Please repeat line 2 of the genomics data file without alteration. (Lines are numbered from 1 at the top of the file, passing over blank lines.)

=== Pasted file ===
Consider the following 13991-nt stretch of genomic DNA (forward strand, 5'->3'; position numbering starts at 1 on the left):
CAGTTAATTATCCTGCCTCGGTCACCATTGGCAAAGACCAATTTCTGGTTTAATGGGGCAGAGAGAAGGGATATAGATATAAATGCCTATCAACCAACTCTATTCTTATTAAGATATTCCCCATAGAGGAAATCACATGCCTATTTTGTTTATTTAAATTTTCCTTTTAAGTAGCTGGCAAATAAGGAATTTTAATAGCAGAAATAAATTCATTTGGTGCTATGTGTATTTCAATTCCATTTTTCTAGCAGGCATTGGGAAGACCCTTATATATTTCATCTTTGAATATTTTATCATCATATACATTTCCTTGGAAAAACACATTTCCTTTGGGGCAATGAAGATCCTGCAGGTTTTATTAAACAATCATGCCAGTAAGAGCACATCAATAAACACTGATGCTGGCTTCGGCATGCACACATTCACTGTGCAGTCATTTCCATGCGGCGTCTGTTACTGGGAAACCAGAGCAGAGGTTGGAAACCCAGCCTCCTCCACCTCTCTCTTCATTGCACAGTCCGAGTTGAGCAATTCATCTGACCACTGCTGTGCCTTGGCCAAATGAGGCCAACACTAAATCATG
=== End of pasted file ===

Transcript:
CAGTTAATTATCCTGCCTCGGTCACCATTGGCAAAGACCAATTTCTGGTTTAATGGGGCAGAGAGAAGGGATATAGATATAAATGCCTATCAACCAACTCTATTCTTATTAAGATATTCCCCATAGAGGAAATCACATGCCTATTTTGTTTATTTAAATTTTCCTTTTAAGTAGCTGGCAAATAAGGAATTTTAATAGCAGAAATAAATTCATTTGGTGCTATGTGTATTTCAATTCCATTTTTCTAGCAGGCATTGGGAAGACCCTTATATATTTCATCTTTGAATATTTTATCATCATATACATTTCCTTGGAAAAACACATTTCCTTTGGGGCAATGAAGATCCTGCAGGTTTTATTAAACAATCATGCCAGTAAGAGCACATCAATAAACACTGATGCTGGCTTCGGCATGCACACATTCACTGTGCAGTCATTTCCATGCGGCGTCTGTTACTGGGAAACCAGAGCAGAGGTTGGAAACCCAGCCTCCTCCACCTCTCTCTTCATTGCACAGTCCGAGTTGAGCAATTCATCTGACCACTGCTGTGCCTTGGCCAAATGAGGCCAACACTAAATCATG